First and foremost I am not a financial planner or a financial adviser or an econ major or really anything at all that is close to an authority on things financial. What I am going to say is a combination of what I personally do and what I think. If you choose to follow my lead odds are it will work fine for you because it is a pretty generic and conservative way of doing things BUT all decisions you choose to make and their consequences (good or bad) are yours and yours alone. Use your head, study up and make decisions but OWN THEM because the consequences are yours alone. Consider yourselves disclaimed.

On a semi random note while writing this I found an interesting blog post about some guys thoughts on the Dave Ramsey 7 Baby Steps plan. I will go step by step and then give some more general thoughts at the end.

Anyway to my thoughts. The steps will be bold and my thoughts on each will follow.

Step 1: $1,000 to start an Emergency Fund. The first step is good. $1,000 for most people and $500 for those with pretty low incomes. Some folks might say this is not enough and that it will not 'cover' a lot of emergencies. I duno entirely about that but the big thing to keep in mind is that this is just the first step and you will save more later. As he says "$1,000 will not cover every emergency but it will cover a lot of them". I am inclined to agree with that statement and especially for someone who had absolutely no savings this is a big improvement. If you think that amount of money is a bit low because you have a big family and such then go with one months cash expenses.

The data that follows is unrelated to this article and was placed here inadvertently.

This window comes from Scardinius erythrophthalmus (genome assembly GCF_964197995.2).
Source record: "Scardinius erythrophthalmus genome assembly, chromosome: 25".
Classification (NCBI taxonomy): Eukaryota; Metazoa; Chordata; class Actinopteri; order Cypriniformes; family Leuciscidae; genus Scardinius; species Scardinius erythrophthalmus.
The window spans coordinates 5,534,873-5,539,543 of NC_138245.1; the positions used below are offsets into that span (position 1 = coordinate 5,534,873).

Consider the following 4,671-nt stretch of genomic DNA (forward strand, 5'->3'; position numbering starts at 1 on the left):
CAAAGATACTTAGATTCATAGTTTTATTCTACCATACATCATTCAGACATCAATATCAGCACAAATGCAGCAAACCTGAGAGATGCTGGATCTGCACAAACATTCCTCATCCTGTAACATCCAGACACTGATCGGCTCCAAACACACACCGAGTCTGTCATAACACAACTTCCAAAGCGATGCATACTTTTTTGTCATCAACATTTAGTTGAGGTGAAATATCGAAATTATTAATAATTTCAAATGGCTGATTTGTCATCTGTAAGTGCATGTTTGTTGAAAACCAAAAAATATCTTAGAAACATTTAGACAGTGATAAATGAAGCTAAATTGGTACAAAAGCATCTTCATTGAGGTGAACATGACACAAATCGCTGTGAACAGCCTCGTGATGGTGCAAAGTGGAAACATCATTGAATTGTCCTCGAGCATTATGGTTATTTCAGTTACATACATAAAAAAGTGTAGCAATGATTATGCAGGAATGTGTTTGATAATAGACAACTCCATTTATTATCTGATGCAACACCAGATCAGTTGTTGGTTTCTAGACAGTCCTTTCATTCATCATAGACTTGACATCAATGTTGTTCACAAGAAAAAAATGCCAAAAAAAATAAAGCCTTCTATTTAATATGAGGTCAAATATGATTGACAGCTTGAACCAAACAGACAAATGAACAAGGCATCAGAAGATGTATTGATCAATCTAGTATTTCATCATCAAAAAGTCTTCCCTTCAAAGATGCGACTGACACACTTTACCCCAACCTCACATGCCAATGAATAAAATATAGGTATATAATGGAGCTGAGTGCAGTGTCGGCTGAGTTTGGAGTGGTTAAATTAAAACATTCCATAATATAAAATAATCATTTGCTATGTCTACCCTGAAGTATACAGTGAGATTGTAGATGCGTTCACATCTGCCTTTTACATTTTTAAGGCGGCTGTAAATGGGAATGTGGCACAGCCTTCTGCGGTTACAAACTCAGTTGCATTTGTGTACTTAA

I personally thing this is great because it more or less meshes perfectly with my concept of a cash emergency fund if you just have it in cash. See my old post for thoughts on what denominations this should be in.

Step 2: Pay off all debt using the Debt Snowball. In this phase you pay off every debt except a home mortgage if applicable. I do not think this is a bad idea and it is designed to give some quick wins which can be rewarding. It is worth mentioning that higher interest rates should probably have some priority. Also if you have a debt that has significant emotions attached to it such as a loan from a friend or family member it might be good to pay that off first regardless of interest. In any case paying off all your debts is a good thing to do. There is of course the implied task to avoid getting back into debt or at least use it in a better manner in the future.

Step 3: 3 to 6 months of expenses in savings. This is a very important piece also. As Dave Ramsey pointed out in his book "Money Magazine says 78% of Americans will have a major unexpected event in the next 10 years". Things happen, jobs are lost or you are cut to part time, income fluctuates, cars blow up, medical problems bring unexpected expenses, homes are damaged and all sorts of other crappy stuff happens. This will cover you in a lot of situations or at least give you time to figure something else out.

The biggest thing I learned here from the book is that most of these events are non job related so even those with a secure income need an emergency fund because stuff happens and from time to time you need more cash than can be massaged out of the monthly budget. Leaning more toward 3 months living expenses will probably work for those with secure jobs is probably reasonable and for those with fluctuating incomes (real estate or any sort of contract or comission work) and those in job fields where layoffs are frequent (construction, consulting, etc) 6 months or maybe even longer would be prudent. The point that single folks or one income families need to have a bigger emergency fund was pointed out because if the wage earner looses their job for whatever reason 100% of their income is gone instead of just part of it for a dual income family.